Use this URL to cite or link to this record in EThOS: https://ethos.bl.uk/OrderDetails.do?uin=uk.bl.ethos.369058
Title: A study of social network interactions amongst women with dysthymia
Author: Baines, Lyndsay S.
ISNI:       0000 0001 3437 5052
Awarding Body: Goldsmiths, University of London
Current Institution: Goldsmiths College (University of London)
Date of Award: 2001
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Abstract:
The aim of this work was to study the higher incidence of dysthymia amongst women and to further explore the theory of gender inequality from the point of the sufferer's difference to other women. This is in contrast to the majority of health studies which have considered women as a homogenous group with little regard for individual characteristic differences. The thesis considered, `What are the mental health implications of women socialised to be different to men, but the same as other women, in a male dominated society?' Four women (21-49 years) with a diagnosis of dysthymia receiving psychodynamic short-term psychotherapy (as out-patients) were subjected to four semi-structured interviews, that ran concurrent to, but without collaboration with, their psychotherapeutic treatment. Social network graphs were compiled to produce a systematic account of how women differentiated themselves from each other within their social networks and to determine whether these individual differences could be developed as independent variables with regards the onset, maintenance and recovery from dysthymia. Data was compiled into a series of exploratory case studies and discussed in relationship to social network constellations. The emerging patterns of social interactions between social network members were then matched to feminist theory. The findings suggested that respondents' were socialised by their mothers to be stereotypical men within the context of highly dense, isolated and achievement orientated social networks. These social networks served to equate both mother and respondent with male power and differentiated them from other women. The subsequent social isolation and their ability to live up to their mother's ambitions for them generated loss and anxiety associated with dysthymia (Arieti & Bemporad, 1978). Recovery from dysthymia was directly related to the formulation of secondary and previously unidentified independent `weblet' constellations, that simultaneously reinforced respondents similarities to other women while accommodating their individual characteristic differences.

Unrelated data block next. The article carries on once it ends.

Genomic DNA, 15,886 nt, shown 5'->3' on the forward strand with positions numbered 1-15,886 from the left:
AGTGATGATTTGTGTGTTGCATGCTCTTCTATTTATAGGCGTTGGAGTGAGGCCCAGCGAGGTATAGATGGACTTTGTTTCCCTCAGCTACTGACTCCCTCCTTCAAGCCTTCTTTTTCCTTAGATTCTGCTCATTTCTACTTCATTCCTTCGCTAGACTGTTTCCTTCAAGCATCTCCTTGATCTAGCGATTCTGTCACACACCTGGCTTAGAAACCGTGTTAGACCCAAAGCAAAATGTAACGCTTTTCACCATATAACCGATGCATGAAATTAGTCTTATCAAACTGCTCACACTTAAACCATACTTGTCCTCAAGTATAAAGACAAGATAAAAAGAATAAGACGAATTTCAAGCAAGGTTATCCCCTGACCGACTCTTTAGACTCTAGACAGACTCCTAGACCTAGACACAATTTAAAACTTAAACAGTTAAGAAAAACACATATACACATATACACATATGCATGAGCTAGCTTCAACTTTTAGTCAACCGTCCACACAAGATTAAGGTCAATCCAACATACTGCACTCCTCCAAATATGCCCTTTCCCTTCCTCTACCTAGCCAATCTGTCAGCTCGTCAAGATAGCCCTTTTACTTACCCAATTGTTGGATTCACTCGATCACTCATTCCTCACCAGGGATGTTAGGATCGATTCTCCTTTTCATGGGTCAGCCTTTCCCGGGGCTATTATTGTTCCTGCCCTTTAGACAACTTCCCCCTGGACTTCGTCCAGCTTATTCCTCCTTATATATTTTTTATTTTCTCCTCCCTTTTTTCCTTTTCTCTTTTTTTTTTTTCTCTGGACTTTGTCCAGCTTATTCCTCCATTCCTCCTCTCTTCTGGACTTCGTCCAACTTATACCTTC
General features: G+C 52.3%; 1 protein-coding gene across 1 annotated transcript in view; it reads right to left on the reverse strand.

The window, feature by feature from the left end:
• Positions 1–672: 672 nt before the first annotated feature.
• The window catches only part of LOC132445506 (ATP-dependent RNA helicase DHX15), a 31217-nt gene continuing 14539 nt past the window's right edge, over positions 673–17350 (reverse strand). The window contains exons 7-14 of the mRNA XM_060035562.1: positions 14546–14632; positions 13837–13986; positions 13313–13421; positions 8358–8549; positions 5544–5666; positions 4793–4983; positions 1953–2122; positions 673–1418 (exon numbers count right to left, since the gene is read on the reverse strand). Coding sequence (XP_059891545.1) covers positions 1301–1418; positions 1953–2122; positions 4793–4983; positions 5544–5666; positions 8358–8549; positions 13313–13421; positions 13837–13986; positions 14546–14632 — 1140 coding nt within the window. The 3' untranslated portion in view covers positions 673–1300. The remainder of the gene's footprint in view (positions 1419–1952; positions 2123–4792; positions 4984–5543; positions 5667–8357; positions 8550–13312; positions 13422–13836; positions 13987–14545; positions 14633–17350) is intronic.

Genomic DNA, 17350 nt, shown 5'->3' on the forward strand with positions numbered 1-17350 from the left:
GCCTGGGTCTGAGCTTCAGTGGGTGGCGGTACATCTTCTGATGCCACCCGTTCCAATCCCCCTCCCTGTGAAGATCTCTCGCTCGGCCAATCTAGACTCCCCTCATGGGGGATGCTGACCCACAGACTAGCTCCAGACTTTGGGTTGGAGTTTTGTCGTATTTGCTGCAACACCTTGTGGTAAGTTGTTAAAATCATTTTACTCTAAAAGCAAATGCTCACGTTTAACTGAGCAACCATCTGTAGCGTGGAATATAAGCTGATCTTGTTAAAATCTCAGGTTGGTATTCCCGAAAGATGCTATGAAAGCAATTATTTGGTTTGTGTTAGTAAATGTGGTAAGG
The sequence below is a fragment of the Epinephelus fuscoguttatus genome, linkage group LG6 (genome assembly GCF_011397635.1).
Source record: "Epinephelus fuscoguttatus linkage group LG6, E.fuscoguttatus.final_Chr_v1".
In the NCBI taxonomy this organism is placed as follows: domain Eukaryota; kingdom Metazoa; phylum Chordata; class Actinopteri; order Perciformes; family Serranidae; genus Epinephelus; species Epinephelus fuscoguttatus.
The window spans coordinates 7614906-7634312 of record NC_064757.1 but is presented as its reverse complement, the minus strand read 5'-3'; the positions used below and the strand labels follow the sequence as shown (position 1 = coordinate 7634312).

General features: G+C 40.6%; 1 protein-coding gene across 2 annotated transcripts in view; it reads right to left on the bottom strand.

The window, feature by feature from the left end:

Supervisor: Not available Sponsor: Not available
Qualification Name: Thesis (Ph.D.) Qualification Level: Doctoral
EThOS ID: uk.bl.ethos.369058  DOI:
Keywords: Incidence; Gender inequality
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